“One of the best base runners in the game, one of the finest arms, most acrobatic, greatest range on defense, power. The biggest thing for me for him is to organize the strike zone,” Maddon said. “Once he does that, heads up. He’s at that point now, at-bat wise, if you want to get those 500, 600 plate appearances, part of that is to organize your zone, accept your walks, utilize the whole field, that kind of stuff. So that would be the level that I think’s the next level for him.”

Will Baez have a season’s worth of at-bats to get that done? The versatile Cubs roster includes a couple guys who split time between the infield and outfield in Zobrist and Ian Happ. Getting their more consistent bats in the lineup might mean sacrificing Baez’s defense on certain days. Baez, of course, also has the ability to slide over to shortstop to spell Addison Russell, like he did when Russell was on the disabled list last season.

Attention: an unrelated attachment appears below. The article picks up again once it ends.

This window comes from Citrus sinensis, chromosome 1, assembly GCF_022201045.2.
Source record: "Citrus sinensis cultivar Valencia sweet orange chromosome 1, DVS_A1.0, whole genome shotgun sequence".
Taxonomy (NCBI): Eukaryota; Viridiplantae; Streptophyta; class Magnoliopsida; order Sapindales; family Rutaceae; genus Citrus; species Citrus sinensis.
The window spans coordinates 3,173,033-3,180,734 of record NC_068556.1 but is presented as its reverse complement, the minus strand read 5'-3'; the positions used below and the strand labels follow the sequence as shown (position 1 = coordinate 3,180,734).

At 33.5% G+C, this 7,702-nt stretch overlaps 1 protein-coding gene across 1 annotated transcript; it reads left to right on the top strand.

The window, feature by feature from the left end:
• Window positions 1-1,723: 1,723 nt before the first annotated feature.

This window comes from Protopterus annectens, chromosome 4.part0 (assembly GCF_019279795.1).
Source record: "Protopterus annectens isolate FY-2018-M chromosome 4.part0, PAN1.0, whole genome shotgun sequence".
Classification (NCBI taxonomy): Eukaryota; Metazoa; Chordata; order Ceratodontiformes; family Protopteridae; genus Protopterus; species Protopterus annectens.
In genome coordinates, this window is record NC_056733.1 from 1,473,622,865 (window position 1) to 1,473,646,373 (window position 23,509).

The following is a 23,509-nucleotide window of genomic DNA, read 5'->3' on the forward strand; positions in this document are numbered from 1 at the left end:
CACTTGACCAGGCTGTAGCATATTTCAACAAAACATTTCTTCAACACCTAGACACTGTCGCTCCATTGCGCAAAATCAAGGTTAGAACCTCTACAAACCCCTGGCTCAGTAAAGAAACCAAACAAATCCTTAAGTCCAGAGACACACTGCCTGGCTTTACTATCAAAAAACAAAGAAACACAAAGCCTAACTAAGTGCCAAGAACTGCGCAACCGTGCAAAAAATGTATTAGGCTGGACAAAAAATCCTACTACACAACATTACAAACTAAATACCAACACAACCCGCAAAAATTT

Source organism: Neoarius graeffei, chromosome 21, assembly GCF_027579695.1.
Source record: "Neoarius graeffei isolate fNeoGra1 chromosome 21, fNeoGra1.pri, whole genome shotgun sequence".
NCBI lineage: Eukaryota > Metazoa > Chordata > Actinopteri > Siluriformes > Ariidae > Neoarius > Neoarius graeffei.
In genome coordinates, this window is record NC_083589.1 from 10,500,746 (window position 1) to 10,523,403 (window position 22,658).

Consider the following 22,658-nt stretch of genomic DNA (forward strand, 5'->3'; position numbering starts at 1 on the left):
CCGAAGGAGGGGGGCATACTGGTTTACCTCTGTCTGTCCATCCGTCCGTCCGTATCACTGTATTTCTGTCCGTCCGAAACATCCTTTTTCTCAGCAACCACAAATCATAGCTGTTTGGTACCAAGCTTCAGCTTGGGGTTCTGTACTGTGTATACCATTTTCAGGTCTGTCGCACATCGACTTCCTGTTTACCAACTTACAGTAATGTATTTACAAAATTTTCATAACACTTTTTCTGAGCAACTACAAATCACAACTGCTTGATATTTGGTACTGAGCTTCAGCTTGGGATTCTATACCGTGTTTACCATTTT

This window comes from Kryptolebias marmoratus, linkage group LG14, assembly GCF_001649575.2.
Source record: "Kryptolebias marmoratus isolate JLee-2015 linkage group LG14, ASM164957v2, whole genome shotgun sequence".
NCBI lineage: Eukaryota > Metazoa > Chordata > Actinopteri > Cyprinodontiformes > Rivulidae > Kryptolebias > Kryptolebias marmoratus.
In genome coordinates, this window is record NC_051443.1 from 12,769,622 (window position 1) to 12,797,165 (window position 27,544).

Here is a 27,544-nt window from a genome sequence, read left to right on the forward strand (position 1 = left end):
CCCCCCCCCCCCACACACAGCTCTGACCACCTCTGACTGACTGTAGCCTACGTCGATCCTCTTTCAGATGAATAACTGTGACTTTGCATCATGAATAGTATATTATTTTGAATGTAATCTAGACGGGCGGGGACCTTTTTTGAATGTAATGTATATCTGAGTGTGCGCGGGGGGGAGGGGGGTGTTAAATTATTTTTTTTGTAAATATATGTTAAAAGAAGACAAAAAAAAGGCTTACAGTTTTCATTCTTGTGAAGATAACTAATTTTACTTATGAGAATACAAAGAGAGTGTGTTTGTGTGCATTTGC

Until Baez learns how to navigate that strike zone a bit better, it might make Maddon more likely to mix and match other options, rather than considering him an everyday lock like Anthony Rizzo and Kris Bryant.

But like Russell, Albert Almora Jr. and Willson Contreras, Baez is one of the young players who despite key roles on a championship contender the last few years still have big league growth to come. And Maddon thinks that growth is right around the corner.